If you want to experiment, create a new folder on your mail server, and copy some messages into it from your inbox. Then copy some of them in a second time. And maybe a third. That should give you a safe place to play!

Simple use

Note: IMAPdedup expects to run under Python 2. Some work has been done to make it Python-3-compatible, but your mileage may vary!

You can list the full syntax by running

./ -h

but the key options are described below. You will of course need the address of your IMAP email server, and your username on that server.

Try starting with something harmless like:

./ -s -u myuserid -x -l

which prompts you for your password and then lists the mailboxes on the server. You can then use the mailbox names it returns when running other commands. (The -x option specifies that the connection should use SSL, which is generally the case nowadays. If this doesn't work, you can leave it out, but you should probably also complain to your email provider because they aren't providing sufficient security!)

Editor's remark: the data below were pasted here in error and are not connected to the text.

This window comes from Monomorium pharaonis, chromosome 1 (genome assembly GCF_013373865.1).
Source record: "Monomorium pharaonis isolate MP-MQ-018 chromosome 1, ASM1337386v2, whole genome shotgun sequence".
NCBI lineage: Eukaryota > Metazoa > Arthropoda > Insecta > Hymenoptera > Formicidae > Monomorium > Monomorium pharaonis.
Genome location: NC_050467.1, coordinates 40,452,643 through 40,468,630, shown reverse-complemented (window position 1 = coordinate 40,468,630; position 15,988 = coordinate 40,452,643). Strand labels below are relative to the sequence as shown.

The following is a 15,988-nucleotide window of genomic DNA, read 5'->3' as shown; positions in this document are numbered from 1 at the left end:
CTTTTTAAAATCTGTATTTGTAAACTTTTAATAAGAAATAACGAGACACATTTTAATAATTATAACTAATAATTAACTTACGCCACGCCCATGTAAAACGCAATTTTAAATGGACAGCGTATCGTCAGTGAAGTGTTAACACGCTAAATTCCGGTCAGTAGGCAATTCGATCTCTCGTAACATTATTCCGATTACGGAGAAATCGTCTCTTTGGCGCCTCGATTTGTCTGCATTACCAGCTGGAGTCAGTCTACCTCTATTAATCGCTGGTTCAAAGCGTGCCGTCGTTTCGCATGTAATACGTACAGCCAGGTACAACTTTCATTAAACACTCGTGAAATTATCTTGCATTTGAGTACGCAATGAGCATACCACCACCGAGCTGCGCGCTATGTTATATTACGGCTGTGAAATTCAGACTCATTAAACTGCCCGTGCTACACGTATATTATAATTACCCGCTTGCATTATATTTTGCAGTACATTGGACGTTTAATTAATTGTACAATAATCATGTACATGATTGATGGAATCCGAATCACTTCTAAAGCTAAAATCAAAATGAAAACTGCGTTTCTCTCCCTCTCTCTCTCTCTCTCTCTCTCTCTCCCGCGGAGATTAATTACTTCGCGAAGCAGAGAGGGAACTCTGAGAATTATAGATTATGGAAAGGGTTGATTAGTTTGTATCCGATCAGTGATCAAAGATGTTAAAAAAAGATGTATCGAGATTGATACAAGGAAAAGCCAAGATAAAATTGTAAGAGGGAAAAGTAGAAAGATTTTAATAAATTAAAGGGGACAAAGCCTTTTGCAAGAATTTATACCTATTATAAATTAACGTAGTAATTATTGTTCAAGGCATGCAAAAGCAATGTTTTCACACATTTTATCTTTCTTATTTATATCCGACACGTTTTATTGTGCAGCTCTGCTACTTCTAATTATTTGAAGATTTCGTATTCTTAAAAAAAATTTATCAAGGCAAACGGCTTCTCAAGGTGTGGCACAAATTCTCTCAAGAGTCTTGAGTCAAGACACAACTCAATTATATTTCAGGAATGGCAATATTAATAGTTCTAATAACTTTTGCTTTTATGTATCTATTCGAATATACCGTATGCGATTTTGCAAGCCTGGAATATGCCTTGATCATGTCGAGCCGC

It's worth trying getting this list at least once because different mail servers structure their folders differently: mine thinks of all the folders as being 'within' the inbox, for example, so they're called things like 'INBOX.Drafts','INBOX.Sent', and those are the names I need to use when talking to the server.

Once you know your folder names, you can run something like

./ -s -u myuserid -x -n INBOX.Test

and the script will tell you what it would do to your INBOX/Test folder. If your folder name contains spaces, you'll need to put it in quotes:

./ -s -u myuserid -x -n "INBOX.My Important Messages"

The -n option tells IMAPdedup that this is a 'dry run': it stops it from actually making any changes; it's a good idea to run with this first unless you like living dangerously. When you're ready, leave that out, and it will go ahead and mark your duplicate messages as deleted.

The process can take some time on large folders or slow connections, so you may want to add the -v option to give you more information on how it's progressing.